History is made up of great people who have advanced the field of technology and energy production. One such pursuit that engineers continue to pursue to this day is the dream of making wind-powered turbines a sustainable reality. Here’s everything you need to know about inventor James Blyth and his contributions to wind energy.
An electrical engineer from Scotland, James Blyth created the first wind-powered turbine, which he used to power his Marykirk home.
Blyth is a remarkable pioneer in the field of sustainable energy, and even after his momentous achievement, he continued to make advancements and improvements to his project. The rest of this article will go over the life and achievements of James Blyth.
An Engineer at Heart
From an early age, Blyth showed a profound interest in engineering. Born April 4th, 1839 to parents John and Catherine Blyth, he attended Montrose Academy in Kincardineshire before earning a scholarship for the General Assembly Normal School.
Graduating with his bachelors Edinburgh University 5 years later, Blyth went on to teach mathematics in Crieff at Morrison’s Academy, even going so far as to develop several curricula for George Watson’s College, a new startup in Edinburgh.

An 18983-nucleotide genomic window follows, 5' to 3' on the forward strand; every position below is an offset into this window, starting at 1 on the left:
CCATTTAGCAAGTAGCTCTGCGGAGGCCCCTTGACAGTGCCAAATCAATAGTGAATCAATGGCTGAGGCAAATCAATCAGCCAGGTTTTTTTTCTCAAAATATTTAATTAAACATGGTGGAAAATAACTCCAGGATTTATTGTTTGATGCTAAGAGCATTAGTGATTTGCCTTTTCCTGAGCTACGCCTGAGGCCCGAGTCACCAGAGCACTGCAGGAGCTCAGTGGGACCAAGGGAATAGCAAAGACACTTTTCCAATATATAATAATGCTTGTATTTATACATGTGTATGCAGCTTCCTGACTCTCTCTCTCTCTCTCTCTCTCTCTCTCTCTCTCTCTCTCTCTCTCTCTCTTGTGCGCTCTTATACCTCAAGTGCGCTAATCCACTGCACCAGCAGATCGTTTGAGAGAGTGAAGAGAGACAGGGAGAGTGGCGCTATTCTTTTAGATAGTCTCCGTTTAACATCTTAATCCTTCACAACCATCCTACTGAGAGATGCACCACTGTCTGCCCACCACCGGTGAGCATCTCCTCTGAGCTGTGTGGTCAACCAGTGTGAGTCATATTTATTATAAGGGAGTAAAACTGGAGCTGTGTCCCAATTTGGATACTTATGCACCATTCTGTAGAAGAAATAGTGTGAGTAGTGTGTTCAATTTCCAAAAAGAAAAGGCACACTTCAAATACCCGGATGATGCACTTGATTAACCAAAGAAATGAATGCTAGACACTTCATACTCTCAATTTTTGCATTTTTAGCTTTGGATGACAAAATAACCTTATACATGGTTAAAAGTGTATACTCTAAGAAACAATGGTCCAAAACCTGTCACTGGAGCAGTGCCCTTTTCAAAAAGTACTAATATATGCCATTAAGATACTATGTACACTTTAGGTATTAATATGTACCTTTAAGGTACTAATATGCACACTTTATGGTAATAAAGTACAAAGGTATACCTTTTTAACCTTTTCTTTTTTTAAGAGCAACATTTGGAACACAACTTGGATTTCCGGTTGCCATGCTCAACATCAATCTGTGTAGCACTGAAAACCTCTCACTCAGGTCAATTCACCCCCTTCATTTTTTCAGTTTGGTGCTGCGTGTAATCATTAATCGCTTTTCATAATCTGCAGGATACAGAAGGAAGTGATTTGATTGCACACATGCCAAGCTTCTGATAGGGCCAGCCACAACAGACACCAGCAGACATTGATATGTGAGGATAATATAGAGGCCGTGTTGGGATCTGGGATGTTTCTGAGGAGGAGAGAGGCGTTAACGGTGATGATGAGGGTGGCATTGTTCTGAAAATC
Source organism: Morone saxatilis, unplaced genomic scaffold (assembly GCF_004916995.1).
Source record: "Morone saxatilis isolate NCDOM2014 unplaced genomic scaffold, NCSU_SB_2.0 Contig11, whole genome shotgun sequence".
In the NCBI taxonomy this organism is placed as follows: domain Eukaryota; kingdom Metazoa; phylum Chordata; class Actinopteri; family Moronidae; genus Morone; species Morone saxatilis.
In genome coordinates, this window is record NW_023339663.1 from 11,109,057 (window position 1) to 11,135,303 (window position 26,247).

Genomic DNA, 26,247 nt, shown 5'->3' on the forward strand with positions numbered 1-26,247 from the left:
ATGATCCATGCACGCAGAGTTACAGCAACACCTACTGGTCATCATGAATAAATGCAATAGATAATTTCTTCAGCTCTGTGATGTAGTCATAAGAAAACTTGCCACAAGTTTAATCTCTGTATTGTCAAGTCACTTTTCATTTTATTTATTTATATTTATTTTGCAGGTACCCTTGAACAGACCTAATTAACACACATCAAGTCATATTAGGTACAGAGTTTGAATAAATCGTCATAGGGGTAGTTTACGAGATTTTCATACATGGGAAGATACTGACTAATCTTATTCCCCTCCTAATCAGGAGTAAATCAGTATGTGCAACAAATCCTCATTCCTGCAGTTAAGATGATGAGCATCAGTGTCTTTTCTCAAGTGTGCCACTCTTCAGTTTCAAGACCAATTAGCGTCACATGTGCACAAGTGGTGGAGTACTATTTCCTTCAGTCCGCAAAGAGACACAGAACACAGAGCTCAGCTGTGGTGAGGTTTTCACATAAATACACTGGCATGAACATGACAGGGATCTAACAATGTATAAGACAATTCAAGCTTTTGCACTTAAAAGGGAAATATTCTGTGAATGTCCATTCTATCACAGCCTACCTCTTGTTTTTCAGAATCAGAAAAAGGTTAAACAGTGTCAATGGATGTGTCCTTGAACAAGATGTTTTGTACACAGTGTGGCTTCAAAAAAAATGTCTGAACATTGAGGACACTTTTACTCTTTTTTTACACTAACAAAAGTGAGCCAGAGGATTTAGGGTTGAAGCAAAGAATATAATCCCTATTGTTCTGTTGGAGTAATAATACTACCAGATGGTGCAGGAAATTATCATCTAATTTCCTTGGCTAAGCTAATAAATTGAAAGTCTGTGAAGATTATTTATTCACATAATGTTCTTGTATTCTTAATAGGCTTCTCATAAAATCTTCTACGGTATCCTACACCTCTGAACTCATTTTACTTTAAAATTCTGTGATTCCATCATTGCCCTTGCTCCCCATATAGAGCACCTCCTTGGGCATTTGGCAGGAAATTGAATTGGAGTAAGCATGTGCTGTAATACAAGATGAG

Pursuing his education, Blyth attained his masters in 1871, marrying Jesse Taylor the same year.
Blyth’s Career and Achievements
Blyth began teaching in 1880 as a natural philosophy professor. He was well liked by students and peers, both of whom appreciated his relaxed attitude and hard-working attitude.
During his teaching career, Blyth began to take an interest in how energy was generated and stored via wind power.
His interests would eventually result in the configuration of a turbine with cloth sailed, called a windmill, placed in the garden of his Marykirk home, and using the produced electricty to power the home.
As such, Blyth’s holiday home is the first ever to use wind energy as a power source. A year later, Blyth would file a paper to the Philosophical Society of Glasgow detailing his invention.
He described the design as like a tripod, featuring thirteen foot tall wind shaft and 4 13-foot canvas sails. A Burgin dynamo was driven from the flywheel with the use of a rope.
Reportedly, the turbine was powerful enough to light 10 bulbs with 25 volts under moderate breeze conditions. The original generator is the first known structure to use wind power for the generation of electricity, but it was far from perfect.
What Blyth’s original design failed to consider was the onset of too much wind—without a braking system, the wind generator could be damaged by the very thing it tried to harness.
Charles F. Brush, American inventor, would solve this issue a couple months after Blyth’s first wind turbine was invented, creating the first automatic wind turbine, the design of which would shut down when exposed to high wind force.